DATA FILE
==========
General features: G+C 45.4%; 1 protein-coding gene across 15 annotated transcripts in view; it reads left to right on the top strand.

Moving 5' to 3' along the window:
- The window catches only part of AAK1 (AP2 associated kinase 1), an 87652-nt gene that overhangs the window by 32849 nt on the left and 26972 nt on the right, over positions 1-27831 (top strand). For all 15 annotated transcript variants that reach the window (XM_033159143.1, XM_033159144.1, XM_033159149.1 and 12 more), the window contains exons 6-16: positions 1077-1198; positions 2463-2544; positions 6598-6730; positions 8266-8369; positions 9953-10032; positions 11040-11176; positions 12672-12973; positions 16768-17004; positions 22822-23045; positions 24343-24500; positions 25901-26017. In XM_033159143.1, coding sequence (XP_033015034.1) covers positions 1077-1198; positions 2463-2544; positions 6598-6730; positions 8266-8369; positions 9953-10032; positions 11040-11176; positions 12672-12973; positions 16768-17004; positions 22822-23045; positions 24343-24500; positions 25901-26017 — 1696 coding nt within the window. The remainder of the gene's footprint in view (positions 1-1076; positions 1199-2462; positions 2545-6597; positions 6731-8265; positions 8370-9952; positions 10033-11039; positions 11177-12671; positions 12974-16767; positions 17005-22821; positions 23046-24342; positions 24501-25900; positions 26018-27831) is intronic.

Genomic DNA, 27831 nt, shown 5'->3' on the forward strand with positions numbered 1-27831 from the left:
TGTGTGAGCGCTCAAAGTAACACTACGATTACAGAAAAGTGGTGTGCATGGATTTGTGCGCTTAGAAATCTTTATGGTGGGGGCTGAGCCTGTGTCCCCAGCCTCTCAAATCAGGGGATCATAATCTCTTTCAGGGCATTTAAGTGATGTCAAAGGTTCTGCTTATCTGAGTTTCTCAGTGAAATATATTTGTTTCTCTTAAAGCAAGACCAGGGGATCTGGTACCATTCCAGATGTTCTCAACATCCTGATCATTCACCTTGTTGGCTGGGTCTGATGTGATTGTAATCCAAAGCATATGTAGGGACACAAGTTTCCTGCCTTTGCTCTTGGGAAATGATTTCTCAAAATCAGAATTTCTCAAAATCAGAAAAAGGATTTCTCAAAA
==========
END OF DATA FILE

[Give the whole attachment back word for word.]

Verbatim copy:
General features: G+C 45.4%; 1 protein-coding gene across 15 annotated transcripts in view; it reads left to right on the top strand.

Moving 5' to 3' along the window:
- The window catches only part of AAK1 (AP2 associated kinase 1), an 87652-nt gene that overhangs the window by 32849 nt on the left and 26972 nt on the right, over positions 1-27831 (top strand). For all 15 annotated transcript variants that reach the window (XM_033159143.1, XM_033159144.1, XM_033159149.1 and 12 more), the window contains exons 6-16: positions 1077-1198; positions 2463-2544; positions 6598-6730; positions 8266-8369; positions 9953-10032; positions 11040-11176; positions 12672-12973; positions 16768-17004; positions 22822-23045; positions 24343-24500; positions 25901-26017. In XM_033159143.1, coding sequence (XP_033015034.1) covers positions 1077-1198; positions 2463-2544; positions 6598-6730; positions 8266-8369; positions 9953-10032; positions 11040-11176; positions 12672-12973; positions 16768-17004; positions 22822-23045; positions 24343-24500; positions 25901-26017 — 1696 coding nt within the window. The remainder of the gene's footprint in view (positions 1-1076; positions 1199-2462; positions 2545-6597; positions 6731-8265; positions 8370-9952; positions 10033-11039; positions 11177-12671; positions 12974-16767; positions 17005-22821; positions 23046-24342; positions 24501-25900; positions 26018-27831) is intronic.

Genomic DNA, 27831 nt, shown 5'->3' on the forward strand with positions numbered 1-27831 from the left:
TGTGTGAGCGCTCAAAGTAACACTACGATTACAGAAAAGTGGTGTGCATGGATTTGTGCGCTTAGAAATCTTTATGGTGGGGGCTGAGCCTGTGTCCCCAGCCTCTCAAATCAGGGGATCATAATCTCTTTCAGGGCATTTAAGTGATGTCAAAGGTTCTGCTTATCTGAGTTTCTCAGTGAAATATATTTGTTTCTCTTAAAGCAAGACCAGGGGATCTGGTACCATTCCAGATGTTCTCAACATCCTGATCATTCACCTTGTTGGCTGGGTCTGATGTGATTGTAATCCAAAGCATATGTAGGGACACAAGTTTCCTGCCTTTGCTCTTGGGAAATGATTTCTCAAAATCAGAATTTCTCAAAATCAGAAAAAGGATTTCTCAAAA